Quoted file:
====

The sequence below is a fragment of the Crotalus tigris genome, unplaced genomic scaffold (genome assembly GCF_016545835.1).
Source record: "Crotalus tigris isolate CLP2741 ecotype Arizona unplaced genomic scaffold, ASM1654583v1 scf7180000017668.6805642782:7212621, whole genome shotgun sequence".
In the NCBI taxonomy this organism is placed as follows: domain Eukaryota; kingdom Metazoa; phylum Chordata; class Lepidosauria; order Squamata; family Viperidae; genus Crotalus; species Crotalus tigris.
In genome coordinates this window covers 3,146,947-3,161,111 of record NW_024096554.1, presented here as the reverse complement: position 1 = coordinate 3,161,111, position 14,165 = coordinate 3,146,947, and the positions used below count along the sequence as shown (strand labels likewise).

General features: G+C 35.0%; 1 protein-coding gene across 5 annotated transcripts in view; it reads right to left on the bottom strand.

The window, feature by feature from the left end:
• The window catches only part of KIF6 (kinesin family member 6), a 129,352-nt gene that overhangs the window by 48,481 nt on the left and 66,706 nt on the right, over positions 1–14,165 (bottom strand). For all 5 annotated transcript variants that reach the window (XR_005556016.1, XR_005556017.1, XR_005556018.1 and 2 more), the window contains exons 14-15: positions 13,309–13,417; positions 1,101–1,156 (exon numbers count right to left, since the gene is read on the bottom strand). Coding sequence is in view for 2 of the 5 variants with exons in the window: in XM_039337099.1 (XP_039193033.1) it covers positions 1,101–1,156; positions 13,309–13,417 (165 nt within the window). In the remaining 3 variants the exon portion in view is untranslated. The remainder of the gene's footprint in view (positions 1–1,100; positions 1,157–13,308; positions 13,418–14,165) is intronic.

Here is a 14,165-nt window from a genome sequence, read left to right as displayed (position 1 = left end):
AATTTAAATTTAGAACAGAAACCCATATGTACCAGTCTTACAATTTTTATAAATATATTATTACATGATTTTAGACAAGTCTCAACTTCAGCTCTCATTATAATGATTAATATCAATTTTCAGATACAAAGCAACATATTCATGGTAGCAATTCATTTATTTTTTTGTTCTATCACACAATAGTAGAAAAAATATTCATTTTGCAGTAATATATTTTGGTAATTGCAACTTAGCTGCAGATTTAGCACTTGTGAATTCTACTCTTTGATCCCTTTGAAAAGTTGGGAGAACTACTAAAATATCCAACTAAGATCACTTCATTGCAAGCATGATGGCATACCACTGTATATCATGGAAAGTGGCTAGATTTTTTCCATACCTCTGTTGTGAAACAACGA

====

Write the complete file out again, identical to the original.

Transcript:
The sequence below is a fragment of the Crotalus tigris genome, unplaced genomic scaffold (genome assembly GCF_016545835.1).
Source record: "Crotalus tigris isolate CLP2741 ecotype Arizona unplaced genomic scaffold, ASM1654583v1 scf7180000017668.6805642782:7212621, whole genome shotgun sequence".
In the NCBI taxonomy this organism is placed as follows: domain Eukaryota; kingdom Metazoa; phylum Chordata; class Lepidosauria; order Squamata; family Viperidae; genus Crotalus; species Crotalus tigris.
In genome coordinates this window covers 3,146,947-3,161,111 of record NW_024096554.1, presented here as the reverse complement: position 1 = coordinate 3,161,111, position 14,165 = coordinate 3,146,947, and the positions used below count along the sequence as shown (strand labels likewise).

General features: G+C 35.0%; 1 protein-coding gene across 5 annotated transcripts in view; it reads right to left on the bottom strand.

The window, feature by feature from the left end:
• The window catches only part of KIF6 (kinesin family member 6), a 129,352-nt gene that overhangs the window by 48,481 nt on the left and 66,706 nt on the right, over positions 1–14,165 (bottom strand). For all 5 annotated transcript variants that reach the window (XR_005556016.1, XR_005556017.1, XR_005556018.1 and 2 more), the window contains exons 14-15: positions 13,309–13,417; positions 1,101–1,156 (exon numbers count right to left, since the gene is read on the bottom strand). Coding sequence is in view for 2 of the 5 variants with exons in the window: in XM_039337099.1 (XP_039193033.1) it covers positions 1,101–1,156; positions 13,309–13,417 (165 nt within the window). In the remaining 3 variants the exon portion in view is untranslated. The remainder of the gene's footprint in view (positions 1–1,100; positions 1,157–13,308; positions 13,418–14,165) is intronic.

Here is a 14,165-nt window from a genome sequence, read left to right as displayed (position 1 = left end):
AATTTAAATTTAGAACAGAAACCCATATGTACCAGTCTTACAATTTTTATAAATATATTATTACATGATTTTAGACAAGTCTCAACTTCAGCTCTCATTATAATGATTAATATCAATTTTCAGATACAAAGCAACATATTCATGGTAGCAATTCATTTATTTTTTTGTTCTATCACACAATAGTAGAAAAAATATTCATTTTGCAGTAATATATTTTGGTAATTGCAACTTAGCTGCAGATTTAGCACTTGTGAATTCTACTCTTTGATCCCTTTGAAAAGTTGGGAGAACTACTAAAATATCCAACTAAGATCACTTCATTGCAAGCATGATGGCATACCACTGTATATCATGGAAAGTGGCTAGATTTTTTCCATACCTCTGTTGTGAAACAACGA